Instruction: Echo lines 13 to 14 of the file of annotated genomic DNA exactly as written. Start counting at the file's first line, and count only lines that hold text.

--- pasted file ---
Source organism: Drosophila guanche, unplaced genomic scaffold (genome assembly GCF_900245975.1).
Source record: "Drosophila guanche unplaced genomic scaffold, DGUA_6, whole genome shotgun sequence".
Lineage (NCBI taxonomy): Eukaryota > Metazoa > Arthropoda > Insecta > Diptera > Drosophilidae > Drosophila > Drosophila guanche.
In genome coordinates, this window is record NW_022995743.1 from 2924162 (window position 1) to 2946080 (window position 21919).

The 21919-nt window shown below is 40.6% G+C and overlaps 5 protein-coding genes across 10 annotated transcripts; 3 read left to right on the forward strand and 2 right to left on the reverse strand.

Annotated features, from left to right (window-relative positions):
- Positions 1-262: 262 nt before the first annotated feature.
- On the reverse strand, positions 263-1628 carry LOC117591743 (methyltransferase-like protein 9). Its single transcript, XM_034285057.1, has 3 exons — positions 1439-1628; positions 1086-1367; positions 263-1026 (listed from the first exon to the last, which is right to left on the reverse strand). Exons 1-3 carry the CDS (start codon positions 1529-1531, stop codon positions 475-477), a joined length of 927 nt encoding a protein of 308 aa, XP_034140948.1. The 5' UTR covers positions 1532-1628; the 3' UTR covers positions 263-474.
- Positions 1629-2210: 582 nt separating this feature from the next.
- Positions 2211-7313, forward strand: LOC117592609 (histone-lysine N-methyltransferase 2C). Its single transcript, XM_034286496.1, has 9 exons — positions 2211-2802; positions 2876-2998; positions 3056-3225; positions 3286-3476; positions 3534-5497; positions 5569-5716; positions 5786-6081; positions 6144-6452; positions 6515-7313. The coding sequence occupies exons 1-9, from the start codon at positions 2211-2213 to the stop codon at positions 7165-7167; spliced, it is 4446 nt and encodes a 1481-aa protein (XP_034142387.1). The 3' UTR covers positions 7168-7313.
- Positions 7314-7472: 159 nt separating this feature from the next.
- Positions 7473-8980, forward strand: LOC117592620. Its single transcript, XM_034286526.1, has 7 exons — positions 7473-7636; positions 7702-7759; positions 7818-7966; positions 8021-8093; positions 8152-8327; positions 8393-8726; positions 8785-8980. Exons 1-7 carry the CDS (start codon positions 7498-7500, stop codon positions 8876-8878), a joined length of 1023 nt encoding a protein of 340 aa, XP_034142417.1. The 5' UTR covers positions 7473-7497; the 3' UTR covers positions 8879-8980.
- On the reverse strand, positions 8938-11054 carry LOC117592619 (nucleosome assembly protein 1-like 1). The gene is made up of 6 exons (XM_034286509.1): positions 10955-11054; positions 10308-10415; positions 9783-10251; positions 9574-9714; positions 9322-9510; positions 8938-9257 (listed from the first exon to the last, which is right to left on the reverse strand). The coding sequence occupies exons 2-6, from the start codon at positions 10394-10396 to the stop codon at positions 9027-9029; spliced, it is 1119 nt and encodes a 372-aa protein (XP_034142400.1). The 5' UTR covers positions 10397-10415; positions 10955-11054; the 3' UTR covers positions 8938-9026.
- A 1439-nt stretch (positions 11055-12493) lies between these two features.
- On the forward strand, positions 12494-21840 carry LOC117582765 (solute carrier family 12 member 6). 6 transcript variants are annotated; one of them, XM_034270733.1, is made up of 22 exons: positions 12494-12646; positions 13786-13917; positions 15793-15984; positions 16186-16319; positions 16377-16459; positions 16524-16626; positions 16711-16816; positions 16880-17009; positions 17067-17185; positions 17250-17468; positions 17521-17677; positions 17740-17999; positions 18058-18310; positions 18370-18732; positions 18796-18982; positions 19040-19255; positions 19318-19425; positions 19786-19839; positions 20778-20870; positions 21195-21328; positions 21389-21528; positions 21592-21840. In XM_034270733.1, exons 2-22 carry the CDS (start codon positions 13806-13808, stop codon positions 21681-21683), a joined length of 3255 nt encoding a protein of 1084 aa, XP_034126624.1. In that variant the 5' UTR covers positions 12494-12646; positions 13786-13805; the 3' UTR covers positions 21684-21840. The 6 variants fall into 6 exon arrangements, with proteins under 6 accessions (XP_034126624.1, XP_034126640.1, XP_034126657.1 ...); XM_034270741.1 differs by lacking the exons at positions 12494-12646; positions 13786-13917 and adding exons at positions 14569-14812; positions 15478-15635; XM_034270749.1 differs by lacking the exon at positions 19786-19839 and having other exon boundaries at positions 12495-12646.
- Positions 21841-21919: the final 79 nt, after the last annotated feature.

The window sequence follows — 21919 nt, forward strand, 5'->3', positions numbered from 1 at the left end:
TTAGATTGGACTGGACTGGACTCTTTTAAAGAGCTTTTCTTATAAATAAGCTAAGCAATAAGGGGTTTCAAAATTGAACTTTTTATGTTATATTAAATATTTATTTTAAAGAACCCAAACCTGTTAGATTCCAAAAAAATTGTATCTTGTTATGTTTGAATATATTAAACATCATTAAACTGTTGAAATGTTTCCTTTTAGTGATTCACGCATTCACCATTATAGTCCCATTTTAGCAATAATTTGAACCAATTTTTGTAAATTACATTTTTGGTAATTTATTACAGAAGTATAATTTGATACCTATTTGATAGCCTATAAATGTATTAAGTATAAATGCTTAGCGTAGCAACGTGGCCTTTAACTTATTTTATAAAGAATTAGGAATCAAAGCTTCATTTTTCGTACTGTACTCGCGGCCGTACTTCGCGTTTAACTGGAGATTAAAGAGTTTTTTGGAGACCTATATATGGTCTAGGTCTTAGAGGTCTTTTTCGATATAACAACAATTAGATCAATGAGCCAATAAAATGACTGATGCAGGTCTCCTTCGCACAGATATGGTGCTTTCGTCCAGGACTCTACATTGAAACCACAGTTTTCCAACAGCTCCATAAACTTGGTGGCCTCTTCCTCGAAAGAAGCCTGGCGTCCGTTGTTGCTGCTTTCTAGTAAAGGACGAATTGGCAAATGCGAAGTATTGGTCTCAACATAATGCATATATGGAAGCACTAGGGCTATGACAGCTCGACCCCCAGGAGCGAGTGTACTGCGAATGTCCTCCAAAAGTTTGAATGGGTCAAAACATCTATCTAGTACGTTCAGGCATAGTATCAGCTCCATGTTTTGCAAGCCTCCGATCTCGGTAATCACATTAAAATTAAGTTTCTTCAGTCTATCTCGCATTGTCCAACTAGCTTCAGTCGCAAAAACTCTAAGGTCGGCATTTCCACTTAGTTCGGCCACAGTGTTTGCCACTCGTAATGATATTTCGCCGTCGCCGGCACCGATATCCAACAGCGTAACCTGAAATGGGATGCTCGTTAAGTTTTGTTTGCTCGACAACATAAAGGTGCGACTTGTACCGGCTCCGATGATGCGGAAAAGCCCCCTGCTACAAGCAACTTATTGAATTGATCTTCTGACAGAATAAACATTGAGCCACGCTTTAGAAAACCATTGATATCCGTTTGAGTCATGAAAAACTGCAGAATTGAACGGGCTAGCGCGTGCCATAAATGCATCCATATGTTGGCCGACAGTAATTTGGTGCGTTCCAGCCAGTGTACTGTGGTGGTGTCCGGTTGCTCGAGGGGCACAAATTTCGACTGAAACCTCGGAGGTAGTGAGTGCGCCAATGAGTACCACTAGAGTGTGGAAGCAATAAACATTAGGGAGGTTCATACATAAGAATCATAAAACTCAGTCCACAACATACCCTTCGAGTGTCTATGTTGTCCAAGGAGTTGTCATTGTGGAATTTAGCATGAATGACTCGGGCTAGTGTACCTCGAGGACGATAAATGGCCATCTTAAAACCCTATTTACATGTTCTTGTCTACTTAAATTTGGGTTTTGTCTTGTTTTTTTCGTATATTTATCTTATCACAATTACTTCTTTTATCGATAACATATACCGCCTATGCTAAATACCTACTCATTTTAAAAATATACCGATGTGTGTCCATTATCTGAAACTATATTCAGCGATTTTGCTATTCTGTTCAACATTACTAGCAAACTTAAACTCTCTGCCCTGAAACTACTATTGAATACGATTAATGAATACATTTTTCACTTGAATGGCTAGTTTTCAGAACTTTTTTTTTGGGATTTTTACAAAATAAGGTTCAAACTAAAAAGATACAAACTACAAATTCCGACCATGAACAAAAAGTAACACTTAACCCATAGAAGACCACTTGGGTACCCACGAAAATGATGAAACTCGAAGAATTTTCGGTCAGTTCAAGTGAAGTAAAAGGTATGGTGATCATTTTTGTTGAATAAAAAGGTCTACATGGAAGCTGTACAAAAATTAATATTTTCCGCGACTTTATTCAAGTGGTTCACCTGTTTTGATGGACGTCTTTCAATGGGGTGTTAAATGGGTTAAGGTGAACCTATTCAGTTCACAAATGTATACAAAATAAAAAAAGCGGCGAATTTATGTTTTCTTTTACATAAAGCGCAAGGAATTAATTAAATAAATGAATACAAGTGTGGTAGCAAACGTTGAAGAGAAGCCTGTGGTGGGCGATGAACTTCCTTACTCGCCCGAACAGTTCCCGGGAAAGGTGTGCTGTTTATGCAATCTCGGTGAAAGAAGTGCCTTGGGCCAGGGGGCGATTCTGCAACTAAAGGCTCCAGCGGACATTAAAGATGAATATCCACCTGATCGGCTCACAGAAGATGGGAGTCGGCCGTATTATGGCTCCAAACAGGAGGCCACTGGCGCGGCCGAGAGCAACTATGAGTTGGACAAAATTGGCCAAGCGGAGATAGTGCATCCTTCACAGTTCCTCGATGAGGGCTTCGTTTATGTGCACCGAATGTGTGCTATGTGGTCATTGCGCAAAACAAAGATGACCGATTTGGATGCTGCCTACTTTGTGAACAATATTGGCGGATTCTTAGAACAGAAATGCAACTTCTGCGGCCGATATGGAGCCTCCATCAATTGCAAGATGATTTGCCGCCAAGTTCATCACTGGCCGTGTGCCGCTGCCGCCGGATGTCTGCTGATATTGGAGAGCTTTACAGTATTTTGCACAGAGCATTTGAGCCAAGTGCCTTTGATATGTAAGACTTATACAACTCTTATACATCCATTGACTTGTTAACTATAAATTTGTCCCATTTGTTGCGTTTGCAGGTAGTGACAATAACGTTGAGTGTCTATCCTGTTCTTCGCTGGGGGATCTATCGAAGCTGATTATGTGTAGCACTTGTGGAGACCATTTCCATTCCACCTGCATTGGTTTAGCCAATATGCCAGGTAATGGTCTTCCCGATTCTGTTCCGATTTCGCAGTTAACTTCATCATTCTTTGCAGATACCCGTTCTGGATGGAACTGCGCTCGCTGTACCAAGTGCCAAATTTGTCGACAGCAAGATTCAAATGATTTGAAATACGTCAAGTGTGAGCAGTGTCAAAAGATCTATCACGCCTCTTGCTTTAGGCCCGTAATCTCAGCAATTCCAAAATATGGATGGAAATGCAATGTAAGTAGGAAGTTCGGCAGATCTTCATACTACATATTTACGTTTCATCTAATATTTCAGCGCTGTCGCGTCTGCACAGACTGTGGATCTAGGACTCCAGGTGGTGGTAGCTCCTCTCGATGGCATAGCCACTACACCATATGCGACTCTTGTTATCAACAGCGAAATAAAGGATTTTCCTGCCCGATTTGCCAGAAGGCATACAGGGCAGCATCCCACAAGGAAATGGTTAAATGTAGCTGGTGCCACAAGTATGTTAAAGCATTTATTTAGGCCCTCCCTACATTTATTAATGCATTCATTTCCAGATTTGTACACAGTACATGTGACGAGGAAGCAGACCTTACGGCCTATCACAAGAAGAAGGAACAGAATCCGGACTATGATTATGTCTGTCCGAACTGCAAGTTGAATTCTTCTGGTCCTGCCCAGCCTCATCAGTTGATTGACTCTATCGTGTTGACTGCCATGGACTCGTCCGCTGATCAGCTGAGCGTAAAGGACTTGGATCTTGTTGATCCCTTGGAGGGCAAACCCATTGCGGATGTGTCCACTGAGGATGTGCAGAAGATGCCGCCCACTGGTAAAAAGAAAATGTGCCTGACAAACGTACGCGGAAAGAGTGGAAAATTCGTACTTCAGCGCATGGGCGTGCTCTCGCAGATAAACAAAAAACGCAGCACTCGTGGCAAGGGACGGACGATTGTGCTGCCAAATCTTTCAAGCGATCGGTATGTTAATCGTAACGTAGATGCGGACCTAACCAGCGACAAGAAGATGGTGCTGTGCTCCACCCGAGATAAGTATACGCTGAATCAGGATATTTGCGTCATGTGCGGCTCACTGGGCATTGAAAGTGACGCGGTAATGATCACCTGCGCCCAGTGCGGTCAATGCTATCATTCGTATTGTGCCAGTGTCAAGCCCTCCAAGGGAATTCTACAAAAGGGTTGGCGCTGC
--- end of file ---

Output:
- On the reverse strand, positions 8938-11054 carry LOC117592619 (nucleosome assembly protein 1-like 1). The gene is made up of 6 exons (XM_034286509.1): positions 10955-11054; positions 10308-10415; positions 9783-10251; positions 9574-9714; positions 9322-9510; positions 8938-9257 (listed from the first exon to the last, which is right to left on the reverse strand). The coding sequence occupies exons 2-6, from the start codon at positions 10394-10396 to the stop codon at positions 9027-9029; spliced, it is 1119 nt and encodes a 372-aa protein (XP_034142400.1). The 5' UTR covers positions 10397-10415; positions 10955-11054; the 3' UTR covers positions 8938-9026.
- A 1439-nt stretch (positions 11055-12493) lies between these two features.